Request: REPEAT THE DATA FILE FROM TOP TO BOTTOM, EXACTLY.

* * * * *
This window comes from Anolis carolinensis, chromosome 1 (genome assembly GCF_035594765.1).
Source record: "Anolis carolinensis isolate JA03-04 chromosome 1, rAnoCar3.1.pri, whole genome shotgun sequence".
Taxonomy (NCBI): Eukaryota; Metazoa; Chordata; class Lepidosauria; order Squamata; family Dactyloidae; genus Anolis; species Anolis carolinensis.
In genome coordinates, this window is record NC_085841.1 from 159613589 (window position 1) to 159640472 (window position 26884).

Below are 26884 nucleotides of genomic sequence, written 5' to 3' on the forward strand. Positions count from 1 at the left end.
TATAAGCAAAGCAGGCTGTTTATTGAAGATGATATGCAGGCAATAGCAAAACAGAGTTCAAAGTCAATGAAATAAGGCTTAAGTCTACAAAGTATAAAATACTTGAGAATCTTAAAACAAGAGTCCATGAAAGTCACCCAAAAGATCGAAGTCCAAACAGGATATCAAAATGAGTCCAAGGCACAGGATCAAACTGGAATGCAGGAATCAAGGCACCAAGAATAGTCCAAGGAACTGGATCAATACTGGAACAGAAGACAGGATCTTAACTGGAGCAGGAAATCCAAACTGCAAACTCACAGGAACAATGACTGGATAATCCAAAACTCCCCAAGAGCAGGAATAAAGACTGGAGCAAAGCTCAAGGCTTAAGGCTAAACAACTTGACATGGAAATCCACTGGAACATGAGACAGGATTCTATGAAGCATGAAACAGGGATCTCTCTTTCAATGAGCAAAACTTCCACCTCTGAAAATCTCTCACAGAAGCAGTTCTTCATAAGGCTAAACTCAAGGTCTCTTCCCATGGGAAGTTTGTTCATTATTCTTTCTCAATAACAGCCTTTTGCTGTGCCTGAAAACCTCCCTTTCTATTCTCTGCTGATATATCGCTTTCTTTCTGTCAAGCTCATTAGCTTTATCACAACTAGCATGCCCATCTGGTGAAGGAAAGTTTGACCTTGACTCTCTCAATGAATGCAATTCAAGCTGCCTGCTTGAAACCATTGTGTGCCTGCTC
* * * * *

This window comes from Anolis carolinensis, chromosome 1 (genome assembly GCF_035594765.1).
Source record: "Anolis carolinensis isolate JA03-04 chromosome 1, rAnoCar3.1.pri, whole genome shotgun sequence".
Taxonomy (NCBI): Eukaryota; Metazoa; Chordata; class Lepidosauria; order Squamata; family Dactyloidae; genus Anolis; species Anolis carolinensis.
In genome coordinates, this window is record NC_085841.1 from 159613589 (window position 1) to 159640472 (window position 26884).

Below are 26884 nucleotides of genomic sequence, written 5' to 3' on the forward strand. Positions count from 1 at the left end.
TATAAGCAAAGCAGGCTGTTTATTGAAGATGATATGCAGGCAATAGCAAAACAGAGTTCAAAGTCAATGAAATAAGGCTTAAGTCTACAAAGTATAAAATACTTGAGAATCTTAAAACAAGAGTCCATGAAAGTCACCCAAAAGATCGAAGTCCAAACAGGATATCAAAATGAGTCCAAGGCACAGGATCAAACTGGAATGCAGGAATCAAGGCACCAAGAATAGTCCAAGGAACTGGATCAATACTGGAACAGAAGACAGGATCTTAACTGGAGCAGGAAATCCAAACTGCAAACTCACAGGAACAATGACTGGATAATCCAAAACTCCCCAAGAGCAGGAATAAAGACTGGAGCAAAGCTCAAGGCTTAAGGCTAAACAACTTGACATGGAAATCCACTGGAACATGAGACAGGATTCTATGAAGCATGAAACAGGGATCTCTCTTTCAATGAGCAAAACTTCCACCTCTGAAAATCTCTCACAGAAGCAGTTCTTCATAAGGCTAAACTCAAGGTCTCTTCCCATGGGAAGTTTGTTCATTATTCTTTCTCAATAACAGCCTTTTGCTGTGCCTGAAAACCTCCCTTTCTATTCTCTGCTGATATATCGCTTTCTTTCTGTCAAGCTCATTAGCTTTATCACAACTAGCATGCCCATCTGGTGAAGGAAAGTTTGACCTTGACTCTCTCAATGAATGCAATTCAAGCTGCCTGCTTGAAACCATTGTGTGCCTGCTC